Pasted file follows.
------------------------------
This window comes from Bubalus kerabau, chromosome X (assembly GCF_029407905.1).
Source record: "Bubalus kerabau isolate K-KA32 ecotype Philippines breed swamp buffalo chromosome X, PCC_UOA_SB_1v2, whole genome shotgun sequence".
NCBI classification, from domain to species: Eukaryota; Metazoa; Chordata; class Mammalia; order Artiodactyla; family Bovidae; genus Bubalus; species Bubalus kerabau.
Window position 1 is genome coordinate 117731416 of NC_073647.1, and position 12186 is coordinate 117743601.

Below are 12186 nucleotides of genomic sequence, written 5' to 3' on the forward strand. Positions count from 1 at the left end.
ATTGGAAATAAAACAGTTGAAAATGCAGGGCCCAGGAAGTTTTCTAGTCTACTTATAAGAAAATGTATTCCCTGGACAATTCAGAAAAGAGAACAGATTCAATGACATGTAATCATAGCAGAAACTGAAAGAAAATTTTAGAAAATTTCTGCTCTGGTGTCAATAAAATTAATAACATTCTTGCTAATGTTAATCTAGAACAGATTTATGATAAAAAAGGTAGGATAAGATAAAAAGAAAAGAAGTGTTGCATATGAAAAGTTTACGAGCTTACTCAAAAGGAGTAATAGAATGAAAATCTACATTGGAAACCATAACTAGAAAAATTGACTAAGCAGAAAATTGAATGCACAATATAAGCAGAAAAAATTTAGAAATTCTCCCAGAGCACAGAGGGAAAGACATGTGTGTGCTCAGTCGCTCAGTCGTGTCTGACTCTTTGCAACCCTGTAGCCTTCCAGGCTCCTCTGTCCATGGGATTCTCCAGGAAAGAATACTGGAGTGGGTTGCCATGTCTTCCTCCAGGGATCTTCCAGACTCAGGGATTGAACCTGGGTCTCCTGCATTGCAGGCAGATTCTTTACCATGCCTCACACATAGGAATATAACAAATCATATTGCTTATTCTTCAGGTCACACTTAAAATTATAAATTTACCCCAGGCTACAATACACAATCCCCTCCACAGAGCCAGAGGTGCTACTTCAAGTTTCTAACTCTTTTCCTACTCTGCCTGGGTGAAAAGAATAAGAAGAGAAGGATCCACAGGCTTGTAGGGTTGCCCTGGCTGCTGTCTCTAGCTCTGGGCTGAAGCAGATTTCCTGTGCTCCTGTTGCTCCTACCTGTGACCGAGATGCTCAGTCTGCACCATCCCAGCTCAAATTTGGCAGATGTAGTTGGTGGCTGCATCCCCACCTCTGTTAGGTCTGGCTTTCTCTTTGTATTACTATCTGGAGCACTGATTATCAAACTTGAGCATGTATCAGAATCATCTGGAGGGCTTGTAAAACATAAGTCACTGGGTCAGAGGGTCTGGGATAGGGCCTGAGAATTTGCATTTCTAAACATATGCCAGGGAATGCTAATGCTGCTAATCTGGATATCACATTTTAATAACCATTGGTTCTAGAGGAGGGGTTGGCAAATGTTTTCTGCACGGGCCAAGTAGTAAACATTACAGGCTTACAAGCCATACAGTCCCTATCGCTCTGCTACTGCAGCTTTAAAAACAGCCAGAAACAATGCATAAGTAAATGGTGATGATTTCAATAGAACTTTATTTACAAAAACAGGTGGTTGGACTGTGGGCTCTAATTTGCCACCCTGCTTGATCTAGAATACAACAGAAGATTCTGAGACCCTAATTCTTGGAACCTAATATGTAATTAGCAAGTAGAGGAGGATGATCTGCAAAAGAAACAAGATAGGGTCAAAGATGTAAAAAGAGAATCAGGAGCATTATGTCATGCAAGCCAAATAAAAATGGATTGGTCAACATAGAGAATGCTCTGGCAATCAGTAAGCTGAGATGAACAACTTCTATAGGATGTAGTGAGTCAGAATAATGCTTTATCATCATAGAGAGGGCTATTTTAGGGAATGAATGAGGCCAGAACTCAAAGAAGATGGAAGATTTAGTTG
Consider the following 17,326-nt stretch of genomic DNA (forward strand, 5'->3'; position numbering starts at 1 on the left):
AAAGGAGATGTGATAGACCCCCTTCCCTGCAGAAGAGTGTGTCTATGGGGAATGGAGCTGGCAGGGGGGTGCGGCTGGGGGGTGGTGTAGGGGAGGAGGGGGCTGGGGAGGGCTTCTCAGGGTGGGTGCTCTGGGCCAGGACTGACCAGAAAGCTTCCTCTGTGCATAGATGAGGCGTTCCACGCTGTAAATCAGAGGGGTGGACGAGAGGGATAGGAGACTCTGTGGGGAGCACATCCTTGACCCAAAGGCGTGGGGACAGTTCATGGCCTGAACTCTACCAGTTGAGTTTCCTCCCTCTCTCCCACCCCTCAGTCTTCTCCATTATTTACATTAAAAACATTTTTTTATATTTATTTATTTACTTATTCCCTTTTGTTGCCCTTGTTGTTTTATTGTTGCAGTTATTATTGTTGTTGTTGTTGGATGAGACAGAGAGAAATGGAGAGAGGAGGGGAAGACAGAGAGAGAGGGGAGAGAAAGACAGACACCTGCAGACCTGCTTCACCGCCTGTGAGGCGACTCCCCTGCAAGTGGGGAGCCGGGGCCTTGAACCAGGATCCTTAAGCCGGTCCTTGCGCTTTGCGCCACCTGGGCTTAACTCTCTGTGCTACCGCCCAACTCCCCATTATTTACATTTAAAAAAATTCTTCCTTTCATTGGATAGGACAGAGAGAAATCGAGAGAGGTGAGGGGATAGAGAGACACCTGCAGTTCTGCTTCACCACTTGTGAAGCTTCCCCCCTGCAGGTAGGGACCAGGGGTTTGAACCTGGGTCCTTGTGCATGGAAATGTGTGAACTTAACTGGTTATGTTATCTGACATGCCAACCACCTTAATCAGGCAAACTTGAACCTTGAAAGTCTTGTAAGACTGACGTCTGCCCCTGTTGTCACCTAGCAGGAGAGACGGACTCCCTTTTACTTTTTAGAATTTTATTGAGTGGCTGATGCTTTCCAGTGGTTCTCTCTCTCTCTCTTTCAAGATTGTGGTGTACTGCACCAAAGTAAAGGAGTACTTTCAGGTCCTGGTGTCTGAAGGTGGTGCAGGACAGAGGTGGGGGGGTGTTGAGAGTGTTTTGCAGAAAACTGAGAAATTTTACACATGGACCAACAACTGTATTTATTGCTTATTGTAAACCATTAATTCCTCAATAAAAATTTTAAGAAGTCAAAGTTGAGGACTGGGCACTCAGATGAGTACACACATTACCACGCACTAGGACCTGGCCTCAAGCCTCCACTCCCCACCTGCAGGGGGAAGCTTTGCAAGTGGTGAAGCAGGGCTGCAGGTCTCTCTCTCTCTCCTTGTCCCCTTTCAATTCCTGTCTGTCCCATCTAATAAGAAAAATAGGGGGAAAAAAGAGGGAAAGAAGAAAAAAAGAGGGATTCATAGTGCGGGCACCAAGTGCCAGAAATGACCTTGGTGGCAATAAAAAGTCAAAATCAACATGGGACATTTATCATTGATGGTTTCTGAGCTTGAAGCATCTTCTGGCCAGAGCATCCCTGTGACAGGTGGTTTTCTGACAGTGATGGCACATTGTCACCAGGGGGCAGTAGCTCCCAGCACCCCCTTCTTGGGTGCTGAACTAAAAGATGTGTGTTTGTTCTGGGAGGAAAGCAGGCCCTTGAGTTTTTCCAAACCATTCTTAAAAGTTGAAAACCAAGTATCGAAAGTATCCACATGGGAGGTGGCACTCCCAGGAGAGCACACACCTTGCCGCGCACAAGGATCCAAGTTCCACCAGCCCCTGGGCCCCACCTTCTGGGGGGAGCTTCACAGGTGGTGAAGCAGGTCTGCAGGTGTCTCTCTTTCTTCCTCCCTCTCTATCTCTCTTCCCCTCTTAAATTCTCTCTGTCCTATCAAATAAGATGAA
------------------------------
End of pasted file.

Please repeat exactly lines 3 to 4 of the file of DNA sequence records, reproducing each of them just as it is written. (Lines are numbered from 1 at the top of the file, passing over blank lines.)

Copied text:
NCBI classification, from domain to species: Eukaryota; Metazoa; Chordata; class Mammalia; order Artiodactyla; family Bovidae; genus Bubalus; species Bubalus kerabau.
Window position 1 is genome coordinate 117731416 of NC_073647.1, and position 12186 is coordinate 117743601.